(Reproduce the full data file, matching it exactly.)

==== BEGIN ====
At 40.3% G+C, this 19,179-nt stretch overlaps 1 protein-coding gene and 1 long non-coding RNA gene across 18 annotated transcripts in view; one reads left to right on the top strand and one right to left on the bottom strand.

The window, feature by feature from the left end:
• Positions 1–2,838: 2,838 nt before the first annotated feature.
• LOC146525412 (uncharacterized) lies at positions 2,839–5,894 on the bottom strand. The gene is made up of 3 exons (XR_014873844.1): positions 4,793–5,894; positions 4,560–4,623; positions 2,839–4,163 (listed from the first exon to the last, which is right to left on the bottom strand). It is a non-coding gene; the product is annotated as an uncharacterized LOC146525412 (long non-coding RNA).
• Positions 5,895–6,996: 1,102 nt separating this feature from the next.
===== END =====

At 40.3% G+C, this 19,179-nt stretch overlaps 1 protein-coding gene and 1 long non-coding RNA gene across 18 annotated transcripts in view; one reads left to right on the top strand and one right to left on the bottom strand.

The window, feature by feature from the left end:
• Positions 1–2,838: 2,838 nt before the first annotated feature.
• LOC146525412 (uncharacterized) lies at positions 2,839–5,894 on the bottom strand. The gene is made up of 3 exons (XR_014873844.1): positions 4,793–5,894; positions 4,560–4,623; positions 2,839–4,163 (listed from the first exon to the last, which is right to left on the bottom strand). It is a non-coding gene; the product is annotated as an uncharacterized LOC146525412 (long non-coding RNA).
• Positions 5,895–6,996: 1,102 nt separating this feature from the next.